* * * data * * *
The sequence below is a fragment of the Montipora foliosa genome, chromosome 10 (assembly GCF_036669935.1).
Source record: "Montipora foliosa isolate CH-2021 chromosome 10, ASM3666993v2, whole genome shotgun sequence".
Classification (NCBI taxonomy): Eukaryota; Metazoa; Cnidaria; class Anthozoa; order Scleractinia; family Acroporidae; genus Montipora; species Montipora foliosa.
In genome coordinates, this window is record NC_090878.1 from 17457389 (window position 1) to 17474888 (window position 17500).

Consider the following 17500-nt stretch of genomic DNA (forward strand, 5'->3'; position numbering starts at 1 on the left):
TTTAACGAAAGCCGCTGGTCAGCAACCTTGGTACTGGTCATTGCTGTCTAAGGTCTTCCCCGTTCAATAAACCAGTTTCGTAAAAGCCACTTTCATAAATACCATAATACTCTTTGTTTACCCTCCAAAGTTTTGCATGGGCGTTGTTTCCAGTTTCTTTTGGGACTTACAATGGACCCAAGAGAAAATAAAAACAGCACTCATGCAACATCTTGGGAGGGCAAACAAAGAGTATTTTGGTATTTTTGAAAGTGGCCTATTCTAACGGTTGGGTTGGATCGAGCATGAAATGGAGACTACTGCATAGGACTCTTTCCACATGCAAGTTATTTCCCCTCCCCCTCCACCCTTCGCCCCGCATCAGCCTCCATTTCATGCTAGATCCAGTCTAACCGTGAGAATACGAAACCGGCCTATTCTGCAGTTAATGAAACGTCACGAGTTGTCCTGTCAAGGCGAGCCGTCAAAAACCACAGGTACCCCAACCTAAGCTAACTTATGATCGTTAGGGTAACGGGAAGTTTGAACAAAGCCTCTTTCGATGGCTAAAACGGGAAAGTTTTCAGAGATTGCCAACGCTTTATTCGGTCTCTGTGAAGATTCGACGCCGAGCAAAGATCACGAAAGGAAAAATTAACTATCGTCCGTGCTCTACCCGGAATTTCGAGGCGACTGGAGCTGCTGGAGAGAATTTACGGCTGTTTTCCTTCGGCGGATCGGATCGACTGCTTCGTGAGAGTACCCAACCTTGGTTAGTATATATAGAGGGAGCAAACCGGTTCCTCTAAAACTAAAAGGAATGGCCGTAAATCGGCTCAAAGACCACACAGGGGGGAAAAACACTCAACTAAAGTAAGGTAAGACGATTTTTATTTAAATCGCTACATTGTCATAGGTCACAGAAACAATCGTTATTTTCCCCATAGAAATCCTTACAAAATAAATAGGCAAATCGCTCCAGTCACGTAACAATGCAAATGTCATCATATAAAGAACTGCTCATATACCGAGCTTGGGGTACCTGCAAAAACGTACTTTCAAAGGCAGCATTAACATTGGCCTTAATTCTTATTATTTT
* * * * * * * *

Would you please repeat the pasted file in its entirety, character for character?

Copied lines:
The sequence below is a fragment of the Montipora foliosa genome, chromosome 10 (assembly GCF_036669935.1).
Source record: "Montipora foliosa isolate CH-2021 chromosome 10, ASM3666993v2, whole genome shotgun sequence".
Classification (NCBI taxonomy): Eukaryota; Metazoa; Cnidaria; class Anthozoa; order Scleractinia; family Acroporidae; genus Montipora; species Montipora foliosa.
In genome coordinates, this window is record NC_090878.1 from 17457389 (window position 1) to 17474888 (window position 17500).

Consider the following 17500-nt stretch of genomic DNA (forward strand, 5'->3'; position numbering starts at 1 on the left):
TTTAACGAAAGCCGCTGGTCAGCAACCTTGGTACTGGTCATTGCTGTCTAAGGTCTTCCCCGTTCAATAAACCAGTTTCGTAAAAGCCACTTTCATAAATACCATAATACTCTTTGTTTACCCTCCAAAGTTTTGCATGGGCGTTGTTTCCAGTTTCTTTTGGGACTTACAATGGACCCAAGAGAAAATAAAAACAGCACTCATGCAACATCTTGGGAGGGCAAACAAAGAGTATTTTGGTATTTTTGAAAGTGGCCTATTCTAACGGTTGGGTTGGATCGAGCATGAAATGGAGACTACTGCATAGGACTCTTTCCACATGCAAGTTATTTCCCCTCCCCCTCCACCCTTCGCCCCGCATCAGCCTCCATTTCATGCTAGATCCAGTCTAACCGTGAGAATACGAAACCGGCCTATTCTGCAGTTAATGAAACGTCACGAGTTGTCCTGTCAAGGCGAGCCGTCAAAAACCACAGGTACCCCAACCTAAGCTAACTTATGATCGTTAGGGTAACGGGAAGTTTGAACAAAGCCTCTTTCGATGGCTAAAACGGGAAAGTTTTCAGAGATTGCCAACGCTTTATTCGGTCTCTGTGAAGATTCGACGCCGAGCAAAGATCACGAAAGGAAAAATTAACTATCGTCCGTGCTCTACCCGGAATTTCGAGGCGACTGGAGCTGCTGGAGAGAATTTACGGCTGTTTTCCTTCGGCGGATCGGATCGACTGCTTCGTGAGAGTACCCAACCTTGGTTAGTATATATAGAGGGAGCAAACCGGTTCCTCTAAAACTAAAAGGAATGGCCGTAAATCGGCTCAAAGACCACACAGGGGGGAAAAACACTCAACTAAAGTAAGGTAAGACGATTTTTATTTAAATCGCTACATTGTCATAGGTCACAGAAACAATCGTTATTTTCCCCATAGAAATCCTTACAAAATAAATAGGCAAATCGCTCCAGTCACGTAACAATGCAAATGTCATCATATAAAGAACTGCTCATATACCGAGCTTGGGGTACCTGCAAAAACGTACTTTCAAAGGCAGCATTAACATTGGCCTTAATTCTTATTATTTT